House passes email privacy act, again

For the second time in less than a year, the House has overwhelmingly passed an email privacy act. Last year, the bill died in the Senate, and supporters are urging senators to pass the bill this time.

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Last year, the Email Privacy Act passed the House without opposition but stalled and died in the Senate. House members and privacy advocates are wondering if it will be any different this time.

On Feb. 6, the House again passed the Email Privacy Act by unanimous voice vote. The bill updates the 1986 Electronic Communications Privacy Act (ECPA) to clarify and expand search warrant regulations for law enforcement to compel service providers to turn over customer emails or other data on their servers.

The current law draws a distinction between emails residing on provider's systems, and those downloaded to the computer or device of an end user. The age of the email is also a factor.

Privacy organizations such as the Electronic Frontier Foundation have long pushed for legislation to increase email privacy.

House Judiciary Committee chairman Bob Goodlatte (R-Va.) urged the Senate to pick up the pace on the legislation.

"As the House again has overwhelmingly approved this bill, it's time for the Senate to take up this bipartisan legislation and send it to the President's desk to become law," he said in a statement.

Senate Judiciary Committee Chairman Chuck Grassley (R-Iowa) said that those looking for quick moves on ECPA may be disappointed.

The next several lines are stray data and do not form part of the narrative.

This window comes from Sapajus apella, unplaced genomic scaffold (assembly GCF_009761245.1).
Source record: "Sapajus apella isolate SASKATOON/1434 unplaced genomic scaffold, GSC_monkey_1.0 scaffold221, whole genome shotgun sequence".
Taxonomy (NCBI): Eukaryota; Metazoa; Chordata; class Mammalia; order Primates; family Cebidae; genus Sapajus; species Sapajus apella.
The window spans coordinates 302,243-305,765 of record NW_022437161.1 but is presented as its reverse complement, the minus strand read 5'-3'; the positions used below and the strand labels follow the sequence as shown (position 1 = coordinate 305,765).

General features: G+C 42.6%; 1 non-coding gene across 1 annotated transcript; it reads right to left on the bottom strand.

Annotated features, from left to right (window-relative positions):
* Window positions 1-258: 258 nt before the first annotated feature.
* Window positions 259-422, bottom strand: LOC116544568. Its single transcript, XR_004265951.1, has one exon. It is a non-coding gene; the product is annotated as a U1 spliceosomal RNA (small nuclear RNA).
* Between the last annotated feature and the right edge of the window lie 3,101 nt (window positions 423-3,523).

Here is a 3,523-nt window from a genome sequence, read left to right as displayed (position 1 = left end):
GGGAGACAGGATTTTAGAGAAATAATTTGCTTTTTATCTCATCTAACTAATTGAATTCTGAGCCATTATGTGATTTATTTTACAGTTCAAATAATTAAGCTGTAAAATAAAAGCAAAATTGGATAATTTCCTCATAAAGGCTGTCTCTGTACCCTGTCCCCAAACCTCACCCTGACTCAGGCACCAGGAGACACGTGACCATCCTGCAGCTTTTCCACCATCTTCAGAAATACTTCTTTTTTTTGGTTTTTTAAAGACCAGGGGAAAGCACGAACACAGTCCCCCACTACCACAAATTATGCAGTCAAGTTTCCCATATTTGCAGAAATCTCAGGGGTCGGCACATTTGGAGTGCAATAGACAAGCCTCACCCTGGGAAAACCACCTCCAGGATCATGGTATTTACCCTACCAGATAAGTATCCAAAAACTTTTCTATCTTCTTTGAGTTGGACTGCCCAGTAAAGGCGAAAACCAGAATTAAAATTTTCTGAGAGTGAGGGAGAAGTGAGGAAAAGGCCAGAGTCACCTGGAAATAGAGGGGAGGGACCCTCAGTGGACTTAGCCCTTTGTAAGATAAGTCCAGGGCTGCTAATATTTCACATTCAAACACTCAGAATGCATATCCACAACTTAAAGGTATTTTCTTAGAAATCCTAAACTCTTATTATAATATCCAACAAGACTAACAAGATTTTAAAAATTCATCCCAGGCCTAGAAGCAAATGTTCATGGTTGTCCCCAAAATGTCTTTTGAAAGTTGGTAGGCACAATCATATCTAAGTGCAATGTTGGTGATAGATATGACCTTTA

"We’ll certainly take a look at the bill again at some point, but it’s a tough road in the Senate," Grassley said. "Everyone agrees ECPA needs to be updated. But there was broad, bipartisan interest on our committee to modernize the law to also address law enforcement and national security equities in ways the House bill omits."

The legislation moves to the Senate just days after a court ruling that could color the debate.

On Feb. 3, 2017, a U.S. magistrate judge in Pennsylvania ruled that Google was required to turn over data held on its servers outside the U.S. that was the subject of Stored Communications Act warrants in criminal cases involving crimes committed in the U.S.

Google refused to comply with the warrants, citing a previous ruling by the Court of Appeals for the Second Circuit that said Microsoft was not required to turn over data in a criminal case because the data resided on a server in Ireland.

Grassley noted that the Microsoft ruling has "raised the stakes" for any move to pass ECPA because of the new limits on the ability of U.S. law enforcement to access data stored abroad.

Magistrate Judge Thomas J. Rueter of the Eastern District of Pennsylvania said the Google case was not governed by the Microsoft precedent.

"In contrast to the decision in Microsoft, this court holds that the disclosure by Google of the electronic data relevant to the warrants at issue here constitutes neither a 'seizure' nor a 'search' of the targets' data in a foreign country," Rueter wrote. "Electronically transferring data from a server in a foreign country to Google's data center in California does not amount to a 'seizure' because there is no meaningful interference with the account holder's possessory interest in the user data."

Google said it will appeal the ruling.

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